Prominent memeticists like Daniel Dennett and Susan Blackmore have made claims far more radical than those included in Dawkins’ original proposal, which provoked increasingly heated debates and arguments over the theoretical significance as well as limits or flaws of the entire memetic enterprise. In this paper, I examine closely some of the critical points taken by Kate Distin in her penetrating engagement with those radical claims, which include such ideas as the thought that we are meme machines as much as gene machines, the thesis that there is no conscious self inside those machines, and the claim that a complex interplay of replicators and environment is all there is to life (Blackmore 1999: 241). It is hoped that a viable thesis concerning a deep-seated normativity emerges from my discussion.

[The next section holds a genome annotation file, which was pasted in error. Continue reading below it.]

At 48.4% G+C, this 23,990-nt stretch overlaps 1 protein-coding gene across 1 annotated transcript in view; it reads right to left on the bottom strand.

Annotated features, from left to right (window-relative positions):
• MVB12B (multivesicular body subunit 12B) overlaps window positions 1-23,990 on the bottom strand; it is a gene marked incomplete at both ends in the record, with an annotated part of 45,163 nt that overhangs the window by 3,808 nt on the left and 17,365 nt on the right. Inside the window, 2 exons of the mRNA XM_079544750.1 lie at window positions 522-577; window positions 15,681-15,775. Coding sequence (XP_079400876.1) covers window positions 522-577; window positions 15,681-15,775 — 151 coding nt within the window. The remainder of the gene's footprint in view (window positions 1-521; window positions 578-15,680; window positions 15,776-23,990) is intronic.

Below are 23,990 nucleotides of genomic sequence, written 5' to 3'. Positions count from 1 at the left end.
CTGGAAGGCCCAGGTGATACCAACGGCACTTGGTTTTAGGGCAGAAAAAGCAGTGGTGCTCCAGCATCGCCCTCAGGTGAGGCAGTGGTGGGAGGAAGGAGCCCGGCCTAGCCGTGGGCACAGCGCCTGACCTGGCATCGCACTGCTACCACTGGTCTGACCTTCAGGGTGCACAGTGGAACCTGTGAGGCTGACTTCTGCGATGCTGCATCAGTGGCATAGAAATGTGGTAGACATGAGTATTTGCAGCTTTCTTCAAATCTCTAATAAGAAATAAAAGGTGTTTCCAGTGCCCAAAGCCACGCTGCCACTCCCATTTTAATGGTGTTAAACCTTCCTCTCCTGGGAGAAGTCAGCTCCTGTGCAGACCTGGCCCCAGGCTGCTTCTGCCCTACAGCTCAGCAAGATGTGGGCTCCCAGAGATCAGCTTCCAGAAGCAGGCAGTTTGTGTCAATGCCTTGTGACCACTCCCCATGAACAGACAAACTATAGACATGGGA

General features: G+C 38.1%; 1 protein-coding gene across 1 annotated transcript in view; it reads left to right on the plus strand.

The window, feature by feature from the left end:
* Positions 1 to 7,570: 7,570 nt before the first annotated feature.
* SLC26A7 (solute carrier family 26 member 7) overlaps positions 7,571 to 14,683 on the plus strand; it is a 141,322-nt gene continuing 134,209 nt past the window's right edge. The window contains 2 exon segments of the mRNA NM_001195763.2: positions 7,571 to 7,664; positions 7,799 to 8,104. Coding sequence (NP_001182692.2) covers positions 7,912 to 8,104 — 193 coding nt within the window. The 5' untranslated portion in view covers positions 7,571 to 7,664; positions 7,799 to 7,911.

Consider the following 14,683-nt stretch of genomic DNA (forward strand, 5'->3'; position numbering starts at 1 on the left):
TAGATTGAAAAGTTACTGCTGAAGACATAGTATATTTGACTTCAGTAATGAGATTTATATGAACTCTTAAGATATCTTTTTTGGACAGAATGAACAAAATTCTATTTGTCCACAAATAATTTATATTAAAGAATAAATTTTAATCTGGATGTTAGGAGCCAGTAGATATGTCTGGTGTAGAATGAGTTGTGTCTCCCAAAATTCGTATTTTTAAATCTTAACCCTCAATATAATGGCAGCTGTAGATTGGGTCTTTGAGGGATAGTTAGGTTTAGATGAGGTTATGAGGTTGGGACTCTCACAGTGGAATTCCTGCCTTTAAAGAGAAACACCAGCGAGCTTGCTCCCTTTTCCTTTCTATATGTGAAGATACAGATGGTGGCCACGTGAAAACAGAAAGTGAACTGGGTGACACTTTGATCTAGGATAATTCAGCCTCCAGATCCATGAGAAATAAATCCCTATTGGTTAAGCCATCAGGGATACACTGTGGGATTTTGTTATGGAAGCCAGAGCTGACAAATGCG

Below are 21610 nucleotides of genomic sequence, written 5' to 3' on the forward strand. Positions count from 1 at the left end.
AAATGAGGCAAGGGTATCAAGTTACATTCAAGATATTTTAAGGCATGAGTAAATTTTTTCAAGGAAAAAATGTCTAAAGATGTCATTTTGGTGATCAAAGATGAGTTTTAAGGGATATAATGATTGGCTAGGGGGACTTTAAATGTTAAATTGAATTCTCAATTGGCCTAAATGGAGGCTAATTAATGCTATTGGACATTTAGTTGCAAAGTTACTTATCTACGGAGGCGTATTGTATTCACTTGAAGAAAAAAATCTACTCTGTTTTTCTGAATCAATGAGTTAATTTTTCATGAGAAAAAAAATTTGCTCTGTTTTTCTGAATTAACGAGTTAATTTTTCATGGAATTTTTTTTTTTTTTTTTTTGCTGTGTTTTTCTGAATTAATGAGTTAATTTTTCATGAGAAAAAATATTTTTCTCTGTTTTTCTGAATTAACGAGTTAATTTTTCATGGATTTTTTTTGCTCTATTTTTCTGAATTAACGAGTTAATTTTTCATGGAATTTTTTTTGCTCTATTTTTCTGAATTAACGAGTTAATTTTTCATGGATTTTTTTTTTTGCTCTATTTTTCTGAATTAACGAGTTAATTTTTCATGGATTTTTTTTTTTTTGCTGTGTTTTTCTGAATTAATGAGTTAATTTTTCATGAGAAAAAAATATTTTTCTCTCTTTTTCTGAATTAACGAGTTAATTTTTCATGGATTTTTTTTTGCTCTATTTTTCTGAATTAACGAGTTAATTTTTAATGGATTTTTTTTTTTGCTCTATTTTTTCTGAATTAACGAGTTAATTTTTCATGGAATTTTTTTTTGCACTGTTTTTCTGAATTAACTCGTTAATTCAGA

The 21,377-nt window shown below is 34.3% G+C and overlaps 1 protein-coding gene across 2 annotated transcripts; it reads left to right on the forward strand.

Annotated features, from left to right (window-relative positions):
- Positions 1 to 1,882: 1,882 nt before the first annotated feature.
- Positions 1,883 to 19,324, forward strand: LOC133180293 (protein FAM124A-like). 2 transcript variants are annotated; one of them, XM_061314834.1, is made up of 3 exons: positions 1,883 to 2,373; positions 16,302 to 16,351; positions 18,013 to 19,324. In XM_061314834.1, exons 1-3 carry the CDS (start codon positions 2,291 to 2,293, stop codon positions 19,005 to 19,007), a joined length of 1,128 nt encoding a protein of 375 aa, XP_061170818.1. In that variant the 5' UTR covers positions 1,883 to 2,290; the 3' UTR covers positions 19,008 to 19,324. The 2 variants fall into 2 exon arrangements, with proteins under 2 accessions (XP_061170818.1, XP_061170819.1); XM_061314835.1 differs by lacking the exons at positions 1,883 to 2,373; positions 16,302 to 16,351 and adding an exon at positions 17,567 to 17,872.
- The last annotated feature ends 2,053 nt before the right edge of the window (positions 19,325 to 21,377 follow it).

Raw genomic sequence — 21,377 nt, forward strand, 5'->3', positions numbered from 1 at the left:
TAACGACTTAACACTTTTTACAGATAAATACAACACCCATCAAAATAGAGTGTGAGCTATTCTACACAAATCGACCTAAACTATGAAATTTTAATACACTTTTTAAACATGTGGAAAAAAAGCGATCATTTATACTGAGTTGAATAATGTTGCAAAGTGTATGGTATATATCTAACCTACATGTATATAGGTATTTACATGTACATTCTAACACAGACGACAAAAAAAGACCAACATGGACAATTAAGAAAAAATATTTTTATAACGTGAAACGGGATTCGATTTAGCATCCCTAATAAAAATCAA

Contribution to Book
Memes, mind, and normativityCulture, nature, memes
Document TypeBook chapter
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Additional InformationISBN of the source publication: 9781847186638
Full-text VersionPublisher’s Version
Citation InformationZheng, Y. (2008). Memes, mind, and normativity. In Thorsten Botz-Bornstein (Ed.), Culture, nature, memes (pp. 191-201). Cambridge Scholars: Newcastle.